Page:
It seems like a lot of my conversations with students at Curry College, where I teach most of the Public Relations courses in our undergraduate Communication major, lead off with the question “Where do I start?”
Most of the time they’re talking about their job or internship search. But occasionally we’re talking about their future at Curry…what should they study…what’s best for them and their interests…should they stay at Curry??
I often assure (or perhaps frighten) them that we all have had to start somewhere…that there are no cleanly and clearly marked roadmaps to show them the way.
But there is guidance available:
- There are personal examples, which I share willingly and readily.
- There are the experiences of others just like them who have gone before them.
And sometimes they just have to forge their own path.
Whatever the case, my message always contains the reassurance that they’re not in this alone…that we all (or at least some of us) started out unsure of ourselves and where we thought we should be heading.
I’ve told my own story countless times…
- Started out wanting to be a civil engineer building highways and bridges.
- That idea didn’t work out so well, so switched to English thinking I would be a college professor (note: this was 1966!).
- Wound up after college in the Air Force first as an English language instructor, then as an audiovisual specialist.
- Stumbled upon the concept of public relations and the rest, as the saying goes, “is history.”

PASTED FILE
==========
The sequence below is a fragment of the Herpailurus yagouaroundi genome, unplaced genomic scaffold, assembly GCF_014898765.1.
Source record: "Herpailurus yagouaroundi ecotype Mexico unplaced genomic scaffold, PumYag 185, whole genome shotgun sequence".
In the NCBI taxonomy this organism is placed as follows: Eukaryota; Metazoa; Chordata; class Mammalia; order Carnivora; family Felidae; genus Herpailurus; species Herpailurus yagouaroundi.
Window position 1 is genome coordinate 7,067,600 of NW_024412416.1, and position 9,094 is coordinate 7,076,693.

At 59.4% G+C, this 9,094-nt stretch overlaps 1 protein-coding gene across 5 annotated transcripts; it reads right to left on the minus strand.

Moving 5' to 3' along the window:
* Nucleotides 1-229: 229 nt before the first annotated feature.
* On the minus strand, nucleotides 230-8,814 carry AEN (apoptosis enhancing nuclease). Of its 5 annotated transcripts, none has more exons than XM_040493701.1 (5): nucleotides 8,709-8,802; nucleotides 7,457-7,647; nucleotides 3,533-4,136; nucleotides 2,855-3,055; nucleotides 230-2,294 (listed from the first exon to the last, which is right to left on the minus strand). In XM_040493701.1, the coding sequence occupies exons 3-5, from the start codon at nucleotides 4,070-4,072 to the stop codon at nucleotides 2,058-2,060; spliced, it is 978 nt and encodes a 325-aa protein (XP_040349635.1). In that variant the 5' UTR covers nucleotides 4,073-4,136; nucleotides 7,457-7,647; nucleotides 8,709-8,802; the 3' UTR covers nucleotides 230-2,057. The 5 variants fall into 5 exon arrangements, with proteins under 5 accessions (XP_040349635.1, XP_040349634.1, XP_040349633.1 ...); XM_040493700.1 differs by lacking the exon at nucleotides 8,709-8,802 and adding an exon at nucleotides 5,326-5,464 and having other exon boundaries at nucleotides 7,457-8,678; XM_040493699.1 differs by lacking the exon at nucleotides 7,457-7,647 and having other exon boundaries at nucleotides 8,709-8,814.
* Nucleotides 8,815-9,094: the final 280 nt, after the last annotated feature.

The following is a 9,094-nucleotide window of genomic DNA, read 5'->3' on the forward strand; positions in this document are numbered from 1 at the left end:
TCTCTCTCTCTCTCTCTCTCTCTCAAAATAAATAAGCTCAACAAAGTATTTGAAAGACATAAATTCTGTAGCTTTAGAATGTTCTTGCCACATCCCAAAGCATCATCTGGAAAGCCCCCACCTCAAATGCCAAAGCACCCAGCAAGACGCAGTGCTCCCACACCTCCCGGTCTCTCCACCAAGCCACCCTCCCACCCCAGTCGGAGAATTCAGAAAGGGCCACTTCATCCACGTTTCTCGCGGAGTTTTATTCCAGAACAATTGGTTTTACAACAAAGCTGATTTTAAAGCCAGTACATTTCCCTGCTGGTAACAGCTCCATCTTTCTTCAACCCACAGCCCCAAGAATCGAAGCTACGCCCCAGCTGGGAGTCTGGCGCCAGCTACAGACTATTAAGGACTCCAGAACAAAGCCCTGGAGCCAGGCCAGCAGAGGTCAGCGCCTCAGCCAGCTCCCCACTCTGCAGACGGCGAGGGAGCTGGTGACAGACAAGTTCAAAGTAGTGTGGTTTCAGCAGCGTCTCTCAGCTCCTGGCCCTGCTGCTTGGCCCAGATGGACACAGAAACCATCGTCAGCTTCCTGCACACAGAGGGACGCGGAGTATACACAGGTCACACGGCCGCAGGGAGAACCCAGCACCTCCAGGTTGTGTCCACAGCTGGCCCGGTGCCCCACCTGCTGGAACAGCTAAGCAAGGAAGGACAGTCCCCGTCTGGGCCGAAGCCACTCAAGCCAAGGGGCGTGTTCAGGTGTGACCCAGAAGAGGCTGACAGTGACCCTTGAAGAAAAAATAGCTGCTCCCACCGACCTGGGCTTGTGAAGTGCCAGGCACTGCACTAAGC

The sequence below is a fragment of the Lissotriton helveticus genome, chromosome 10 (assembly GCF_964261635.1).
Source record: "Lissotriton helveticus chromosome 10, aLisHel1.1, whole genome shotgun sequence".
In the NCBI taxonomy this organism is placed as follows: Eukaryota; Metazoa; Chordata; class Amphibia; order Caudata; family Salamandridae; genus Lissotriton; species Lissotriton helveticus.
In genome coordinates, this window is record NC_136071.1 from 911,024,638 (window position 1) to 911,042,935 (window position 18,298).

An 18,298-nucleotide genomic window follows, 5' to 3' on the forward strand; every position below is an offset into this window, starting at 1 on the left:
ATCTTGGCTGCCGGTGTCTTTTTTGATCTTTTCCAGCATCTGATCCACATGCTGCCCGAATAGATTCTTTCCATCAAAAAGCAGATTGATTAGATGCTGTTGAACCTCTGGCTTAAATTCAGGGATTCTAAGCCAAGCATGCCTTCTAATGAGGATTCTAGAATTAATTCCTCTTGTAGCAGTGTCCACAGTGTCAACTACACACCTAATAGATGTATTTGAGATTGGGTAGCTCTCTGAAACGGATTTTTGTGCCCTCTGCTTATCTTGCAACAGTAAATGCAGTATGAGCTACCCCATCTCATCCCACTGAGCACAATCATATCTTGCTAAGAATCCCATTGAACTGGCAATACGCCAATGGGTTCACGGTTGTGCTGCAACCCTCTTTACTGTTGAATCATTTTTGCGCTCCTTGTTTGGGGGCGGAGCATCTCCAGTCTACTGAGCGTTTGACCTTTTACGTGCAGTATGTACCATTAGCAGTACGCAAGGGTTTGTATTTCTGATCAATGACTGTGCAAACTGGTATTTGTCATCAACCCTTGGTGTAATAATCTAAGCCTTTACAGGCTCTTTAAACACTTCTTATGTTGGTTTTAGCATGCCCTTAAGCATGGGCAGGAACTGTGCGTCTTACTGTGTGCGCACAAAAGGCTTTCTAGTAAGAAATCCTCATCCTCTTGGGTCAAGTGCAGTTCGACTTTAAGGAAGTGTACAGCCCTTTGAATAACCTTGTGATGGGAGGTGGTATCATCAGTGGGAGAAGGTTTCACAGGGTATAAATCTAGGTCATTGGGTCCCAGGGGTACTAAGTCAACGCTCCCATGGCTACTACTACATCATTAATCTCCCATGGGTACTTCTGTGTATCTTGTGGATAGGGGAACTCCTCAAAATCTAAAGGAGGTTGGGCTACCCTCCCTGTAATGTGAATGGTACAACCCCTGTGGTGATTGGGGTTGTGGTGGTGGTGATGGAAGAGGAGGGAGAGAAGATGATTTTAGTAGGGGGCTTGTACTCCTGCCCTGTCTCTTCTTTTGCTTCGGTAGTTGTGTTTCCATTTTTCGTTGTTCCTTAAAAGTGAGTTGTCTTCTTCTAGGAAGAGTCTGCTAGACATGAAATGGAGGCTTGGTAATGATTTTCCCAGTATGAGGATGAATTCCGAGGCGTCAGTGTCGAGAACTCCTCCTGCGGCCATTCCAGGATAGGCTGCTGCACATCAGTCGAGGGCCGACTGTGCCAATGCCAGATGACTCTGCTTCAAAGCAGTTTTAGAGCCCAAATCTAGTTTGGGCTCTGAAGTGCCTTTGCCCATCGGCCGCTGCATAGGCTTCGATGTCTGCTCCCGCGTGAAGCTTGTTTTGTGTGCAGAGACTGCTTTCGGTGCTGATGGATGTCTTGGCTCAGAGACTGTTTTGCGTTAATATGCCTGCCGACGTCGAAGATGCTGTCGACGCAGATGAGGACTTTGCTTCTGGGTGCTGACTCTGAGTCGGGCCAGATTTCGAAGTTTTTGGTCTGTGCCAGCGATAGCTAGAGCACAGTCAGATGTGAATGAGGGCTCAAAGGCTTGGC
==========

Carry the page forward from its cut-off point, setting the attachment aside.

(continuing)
The funny (probably better said as “ironic”) thing is, I had no one to show me the way until I got into the Army’s public affairs intern program. I just made it up as I went along.
Thinking back on it, until I moved to New England and subsequently joined the Public Relations Society of America’s (then) New England Chapter…now Boston Chapter…I did not know one single soul outside of the military who worked in the public relations arena!
But that was then, and that was me.
Today, I would argue, is better. College students today have more resources to call on, from professors like myself who have spent a substantial amount of time working in a particular profession to others…career services folks in particular who keep their fingers on the pulse of the business community-at-large but also alumni who are ready, willing, and able to talk about their own experiences and lessons learned.
But it all has to start somewhere…asking questions…listening to advice…following up on recommendations…taking action.
There will be, as I so often caution, bumps in the road that threaten to derail plans. There will be opportunities that, on the surface, seem ideal…until you actually “see how the sausage is made.” But it all counts. It’s experience. It’s lessons learned. It’s life.
And it all has to start somewhere. Have you started??